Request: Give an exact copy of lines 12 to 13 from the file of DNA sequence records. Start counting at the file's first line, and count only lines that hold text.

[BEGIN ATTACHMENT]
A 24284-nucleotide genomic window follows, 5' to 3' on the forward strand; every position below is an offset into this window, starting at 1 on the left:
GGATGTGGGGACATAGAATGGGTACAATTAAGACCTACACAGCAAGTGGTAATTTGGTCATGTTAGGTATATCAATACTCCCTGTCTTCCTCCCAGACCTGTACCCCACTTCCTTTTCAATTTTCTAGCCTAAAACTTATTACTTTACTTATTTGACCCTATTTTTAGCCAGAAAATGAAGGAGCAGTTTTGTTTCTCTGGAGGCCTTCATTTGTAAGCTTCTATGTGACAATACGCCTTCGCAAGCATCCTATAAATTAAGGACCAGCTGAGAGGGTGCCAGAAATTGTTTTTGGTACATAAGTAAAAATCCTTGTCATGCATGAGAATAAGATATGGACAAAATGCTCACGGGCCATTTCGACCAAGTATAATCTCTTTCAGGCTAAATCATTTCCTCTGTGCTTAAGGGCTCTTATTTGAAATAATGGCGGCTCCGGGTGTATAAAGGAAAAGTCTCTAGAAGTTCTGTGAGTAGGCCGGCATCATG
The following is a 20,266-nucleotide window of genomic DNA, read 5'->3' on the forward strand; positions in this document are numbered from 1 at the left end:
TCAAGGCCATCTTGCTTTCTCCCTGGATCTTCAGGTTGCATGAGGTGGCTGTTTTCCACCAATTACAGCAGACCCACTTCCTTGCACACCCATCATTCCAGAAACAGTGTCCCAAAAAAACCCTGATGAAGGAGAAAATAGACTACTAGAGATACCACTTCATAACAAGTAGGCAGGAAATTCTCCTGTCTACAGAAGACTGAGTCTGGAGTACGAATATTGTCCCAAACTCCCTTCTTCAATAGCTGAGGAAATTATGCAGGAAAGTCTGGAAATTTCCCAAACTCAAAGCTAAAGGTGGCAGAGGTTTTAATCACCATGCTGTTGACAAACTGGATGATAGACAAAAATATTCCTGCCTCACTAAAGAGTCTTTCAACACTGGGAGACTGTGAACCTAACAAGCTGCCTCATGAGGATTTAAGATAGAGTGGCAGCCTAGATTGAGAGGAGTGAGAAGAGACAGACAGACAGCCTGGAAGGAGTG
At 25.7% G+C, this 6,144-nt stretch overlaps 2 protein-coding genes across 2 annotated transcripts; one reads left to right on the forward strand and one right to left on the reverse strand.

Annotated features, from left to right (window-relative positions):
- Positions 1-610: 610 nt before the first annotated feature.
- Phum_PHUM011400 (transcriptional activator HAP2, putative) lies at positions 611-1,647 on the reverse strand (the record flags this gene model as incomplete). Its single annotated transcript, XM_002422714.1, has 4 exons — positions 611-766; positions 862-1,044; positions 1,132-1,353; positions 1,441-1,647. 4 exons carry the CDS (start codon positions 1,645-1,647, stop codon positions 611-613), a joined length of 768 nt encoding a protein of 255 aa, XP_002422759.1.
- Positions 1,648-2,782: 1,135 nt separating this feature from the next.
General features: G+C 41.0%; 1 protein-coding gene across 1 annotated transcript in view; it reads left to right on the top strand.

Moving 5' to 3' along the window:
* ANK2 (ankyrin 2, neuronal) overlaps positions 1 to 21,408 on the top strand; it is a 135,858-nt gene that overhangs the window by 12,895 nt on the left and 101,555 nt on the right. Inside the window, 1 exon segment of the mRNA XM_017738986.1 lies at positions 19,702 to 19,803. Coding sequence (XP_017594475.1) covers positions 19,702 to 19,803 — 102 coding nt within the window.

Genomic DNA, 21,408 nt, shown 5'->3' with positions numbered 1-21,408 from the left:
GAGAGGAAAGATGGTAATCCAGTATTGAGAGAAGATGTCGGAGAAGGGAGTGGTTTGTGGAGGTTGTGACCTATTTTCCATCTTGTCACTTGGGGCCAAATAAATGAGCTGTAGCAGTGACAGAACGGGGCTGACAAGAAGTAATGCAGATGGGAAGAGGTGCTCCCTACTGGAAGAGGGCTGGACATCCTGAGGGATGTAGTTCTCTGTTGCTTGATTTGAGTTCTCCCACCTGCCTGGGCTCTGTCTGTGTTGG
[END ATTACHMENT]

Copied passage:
* ANK2 (ankyrin 2, neuronal) overlaps positions 1 to 21,408 on the top strand; it is a 135,858-nt gene that overhangs the window by 12,895 nt on the left and 101,555 nt on the right. Inside the window, 1 exon segment of the mRNA XM_017738986.1 lies at positions 19,702 to 19,803. Coding sequence (XP_017594475.1) covers positions 19,702 to 19,803 — 102 coding nt within the window.

Genomic DNA, 21,408 nt, shown 5'->3' with positions numbered 1-21,408 from the left: